GLEN HAVEN — In December 2012, “Curtis B.” felt he had found a great place for his wife and him to spend their 10th wedding anniversary, and he was excited to tell others about it on the Yelp website. “If you love the idea of staying in a warm and cozy inn up in the mountains on a cold and blustery night, this is the place for you,” he wrote, awarding the Inn of Glen Haven Yelp’s maximum five-star rating.
Drivers heading north from Denver on Interstate 25 aren’t yet confronted with a road sign reading “Hospital: Next 14 Exits” — but it may not be long. Major new health-care facilities have sprouted along the busy I-25 corridor in Fort Collins and Loveland, a new hospital will open on the eastern edge of Longmont late this summer, and another is likely to be up and running by 2019 in Greeley — not to mention a new hospital that opened last year in Broomfield.
In ancient times, a member of a learned class who copied holy writs and often served as a teacher was known as a “scribe.”Today’s scribes are copying and teaching as well — but as invaluable members of health-care teams, helping doctors and physician’s assistants complete medical records in real time.
Muck Rack makes it simple to find people, tweets, or articles that mention any name, keyword, company, hashtag etc. We've compiled this guide to help you make the most of your search.
Selecting a term
Start searching tweets, articles from media outlets, articles mentioned in tweets, journalists'
names, titles and bios with some suggested searches:
Companies or Topics (e.g. iPhone, Microsoft)
Phrases (e.g. "cloud computing") — use quotes to keep the terms together
Twitter handles (e.g. @username) — returns those who have mentioned or replied to
Names (e.g. "David Pogue")
Hashtags (e.g. #sxsw, #london2012)
Bio details (e.g. vegan, Olympics, father)
Muck Rack's Advanced Search allows for many boolean operators.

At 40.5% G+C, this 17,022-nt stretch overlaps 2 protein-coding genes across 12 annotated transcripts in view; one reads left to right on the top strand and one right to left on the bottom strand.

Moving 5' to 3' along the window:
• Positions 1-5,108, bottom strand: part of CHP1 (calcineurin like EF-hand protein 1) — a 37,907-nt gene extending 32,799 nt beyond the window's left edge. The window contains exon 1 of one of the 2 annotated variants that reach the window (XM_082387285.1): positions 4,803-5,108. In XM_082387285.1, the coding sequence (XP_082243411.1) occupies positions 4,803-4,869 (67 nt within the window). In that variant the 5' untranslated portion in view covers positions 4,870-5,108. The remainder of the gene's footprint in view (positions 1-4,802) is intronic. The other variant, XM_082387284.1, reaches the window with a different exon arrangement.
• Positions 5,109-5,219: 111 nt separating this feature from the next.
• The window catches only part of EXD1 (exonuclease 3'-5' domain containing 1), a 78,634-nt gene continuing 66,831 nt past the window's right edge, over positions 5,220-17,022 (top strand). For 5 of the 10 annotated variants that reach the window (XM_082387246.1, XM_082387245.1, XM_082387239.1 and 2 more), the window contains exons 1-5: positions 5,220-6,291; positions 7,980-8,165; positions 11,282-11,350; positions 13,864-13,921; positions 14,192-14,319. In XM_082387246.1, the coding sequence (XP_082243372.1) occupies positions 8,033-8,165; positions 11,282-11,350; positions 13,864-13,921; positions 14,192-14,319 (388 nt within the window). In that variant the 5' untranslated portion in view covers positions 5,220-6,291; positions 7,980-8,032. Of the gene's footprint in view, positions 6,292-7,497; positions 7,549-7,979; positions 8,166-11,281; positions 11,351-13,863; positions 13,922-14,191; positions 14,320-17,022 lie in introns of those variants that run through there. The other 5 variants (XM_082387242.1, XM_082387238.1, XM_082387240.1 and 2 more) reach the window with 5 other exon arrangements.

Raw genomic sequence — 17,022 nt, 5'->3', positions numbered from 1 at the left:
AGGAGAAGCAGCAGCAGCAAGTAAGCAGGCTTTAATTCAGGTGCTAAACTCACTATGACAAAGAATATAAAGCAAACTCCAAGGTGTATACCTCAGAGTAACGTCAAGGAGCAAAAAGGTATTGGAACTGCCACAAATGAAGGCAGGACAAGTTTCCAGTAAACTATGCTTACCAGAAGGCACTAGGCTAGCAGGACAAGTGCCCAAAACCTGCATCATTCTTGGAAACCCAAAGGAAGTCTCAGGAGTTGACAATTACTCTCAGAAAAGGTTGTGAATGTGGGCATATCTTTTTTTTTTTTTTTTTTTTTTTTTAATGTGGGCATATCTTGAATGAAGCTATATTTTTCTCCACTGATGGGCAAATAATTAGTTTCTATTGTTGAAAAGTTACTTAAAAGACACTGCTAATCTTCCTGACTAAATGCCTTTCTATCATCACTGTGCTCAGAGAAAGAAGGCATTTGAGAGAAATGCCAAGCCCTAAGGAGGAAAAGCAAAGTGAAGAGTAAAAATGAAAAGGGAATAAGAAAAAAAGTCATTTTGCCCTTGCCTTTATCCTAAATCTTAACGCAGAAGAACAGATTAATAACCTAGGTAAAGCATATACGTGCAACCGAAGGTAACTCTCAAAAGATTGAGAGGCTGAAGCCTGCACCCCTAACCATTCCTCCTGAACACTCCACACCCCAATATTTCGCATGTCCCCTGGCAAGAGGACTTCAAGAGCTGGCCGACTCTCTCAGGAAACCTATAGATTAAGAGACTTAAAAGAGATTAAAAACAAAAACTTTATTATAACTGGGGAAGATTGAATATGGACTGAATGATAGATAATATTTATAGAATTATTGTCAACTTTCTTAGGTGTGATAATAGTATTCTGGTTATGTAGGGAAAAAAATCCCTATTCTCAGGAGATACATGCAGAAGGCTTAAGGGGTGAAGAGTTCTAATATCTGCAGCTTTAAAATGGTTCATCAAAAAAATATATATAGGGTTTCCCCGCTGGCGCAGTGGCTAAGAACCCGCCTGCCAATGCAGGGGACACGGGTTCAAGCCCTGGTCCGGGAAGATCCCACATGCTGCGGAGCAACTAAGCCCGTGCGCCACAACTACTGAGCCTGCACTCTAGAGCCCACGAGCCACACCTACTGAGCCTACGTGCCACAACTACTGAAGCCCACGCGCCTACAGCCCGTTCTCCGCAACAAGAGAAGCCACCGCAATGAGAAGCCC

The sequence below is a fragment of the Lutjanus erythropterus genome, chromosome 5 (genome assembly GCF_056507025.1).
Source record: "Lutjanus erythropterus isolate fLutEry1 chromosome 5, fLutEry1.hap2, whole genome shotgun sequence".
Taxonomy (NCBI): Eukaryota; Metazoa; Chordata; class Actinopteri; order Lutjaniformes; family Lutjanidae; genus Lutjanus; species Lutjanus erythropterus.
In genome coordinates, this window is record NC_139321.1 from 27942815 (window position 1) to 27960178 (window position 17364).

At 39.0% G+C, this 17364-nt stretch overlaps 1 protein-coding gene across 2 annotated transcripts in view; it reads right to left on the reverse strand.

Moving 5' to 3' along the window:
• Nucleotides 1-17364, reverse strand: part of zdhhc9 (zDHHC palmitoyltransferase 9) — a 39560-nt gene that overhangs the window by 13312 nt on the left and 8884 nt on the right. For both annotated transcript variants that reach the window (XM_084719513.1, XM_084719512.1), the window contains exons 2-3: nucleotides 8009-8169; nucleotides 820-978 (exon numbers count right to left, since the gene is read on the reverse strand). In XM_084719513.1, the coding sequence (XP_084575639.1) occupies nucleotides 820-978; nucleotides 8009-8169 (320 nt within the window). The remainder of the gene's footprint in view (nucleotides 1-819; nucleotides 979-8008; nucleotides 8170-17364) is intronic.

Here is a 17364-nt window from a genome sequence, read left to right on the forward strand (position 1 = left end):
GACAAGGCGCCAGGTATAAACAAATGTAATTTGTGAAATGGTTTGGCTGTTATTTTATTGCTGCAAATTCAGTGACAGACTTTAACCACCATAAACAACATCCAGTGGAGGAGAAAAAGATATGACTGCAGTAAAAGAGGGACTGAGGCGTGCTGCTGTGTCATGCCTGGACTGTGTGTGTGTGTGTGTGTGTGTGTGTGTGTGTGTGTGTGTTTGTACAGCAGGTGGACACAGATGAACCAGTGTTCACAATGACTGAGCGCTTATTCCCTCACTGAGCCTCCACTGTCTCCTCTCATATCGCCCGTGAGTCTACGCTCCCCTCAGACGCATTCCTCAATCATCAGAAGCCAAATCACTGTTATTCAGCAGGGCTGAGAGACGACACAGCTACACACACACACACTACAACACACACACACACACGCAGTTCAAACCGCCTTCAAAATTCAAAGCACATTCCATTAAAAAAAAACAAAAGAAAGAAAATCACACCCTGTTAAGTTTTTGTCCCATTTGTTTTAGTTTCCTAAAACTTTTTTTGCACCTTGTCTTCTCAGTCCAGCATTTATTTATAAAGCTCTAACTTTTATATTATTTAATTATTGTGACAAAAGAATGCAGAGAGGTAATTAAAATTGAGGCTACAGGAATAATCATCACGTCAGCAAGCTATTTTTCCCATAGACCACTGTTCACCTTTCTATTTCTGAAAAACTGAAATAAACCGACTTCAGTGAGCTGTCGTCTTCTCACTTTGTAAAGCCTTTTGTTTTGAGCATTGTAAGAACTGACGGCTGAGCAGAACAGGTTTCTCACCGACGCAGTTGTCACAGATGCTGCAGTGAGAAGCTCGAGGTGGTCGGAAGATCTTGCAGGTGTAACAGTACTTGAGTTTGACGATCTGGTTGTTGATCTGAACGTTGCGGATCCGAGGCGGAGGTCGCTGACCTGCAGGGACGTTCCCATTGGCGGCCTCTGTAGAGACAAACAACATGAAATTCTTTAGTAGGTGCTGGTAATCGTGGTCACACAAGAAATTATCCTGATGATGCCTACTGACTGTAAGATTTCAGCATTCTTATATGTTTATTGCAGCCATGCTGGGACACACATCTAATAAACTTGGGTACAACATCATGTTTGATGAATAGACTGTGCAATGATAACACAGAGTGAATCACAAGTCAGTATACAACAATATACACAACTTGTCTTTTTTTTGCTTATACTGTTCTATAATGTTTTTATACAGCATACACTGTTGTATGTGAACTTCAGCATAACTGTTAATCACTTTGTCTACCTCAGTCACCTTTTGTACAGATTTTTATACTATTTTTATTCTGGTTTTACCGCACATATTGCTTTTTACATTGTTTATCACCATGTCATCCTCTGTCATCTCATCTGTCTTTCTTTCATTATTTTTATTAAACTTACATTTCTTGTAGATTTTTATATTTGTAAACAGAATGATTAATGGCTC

Find results that mention multiple specified terms, use AND or
+. For example, ensure each result contains both Elon Musk and Mark Zuckerberg by
searching Obama AND Romney or Obama + Romney.
Use the operators OR or , to broaden your search when you'd like either of
multiple terms to appear in results. (This is the default behavior of our search when no operators
are used.) For example, search for democrat OR republican to find results that refer to
Democrats and/or Republicans.
Use NOT or - to subtract results from your search. For
example, searching Disney will yield results about the Walt Disney Company as well as Walt Disney
World Resort. To exclude mentions of Disney World, search for Disney -World or Disney
When using one of these operators with a phrase, enclose it in quotation marks. For example, you can
find results about smartphones excluding Apple's iPhone 4S by searching smartphone -"iPhone
Exact case matching or punctuation
If you're searching for a brand name or keyword that relies on specific punctuation marks or capitalization, you can
find results that match your exact query by adding matchcase: before the keyword you're searching for, like matchcase:E*TRADE .
Use parentheses to separate multiple
boolean phrases. For example, to find journalists talking about having fun in Disney World or
Disneyland, search for ("disney world" OR disneyland) AND fun.
An asterisk can be used to search for any variation of a root word truncated by the asterisk. For example, searching for admin* will return results for administrator, administration, administer, administered, etc.
A near operator is an AND operator where you can control the distance between the words. You can vary the distance the near operation uses by adding a forward slash and number (between 0-99) such as strawberries NEAR/10 "whipped cream", which means the strawberries must exist within 10 words of "whipped cream".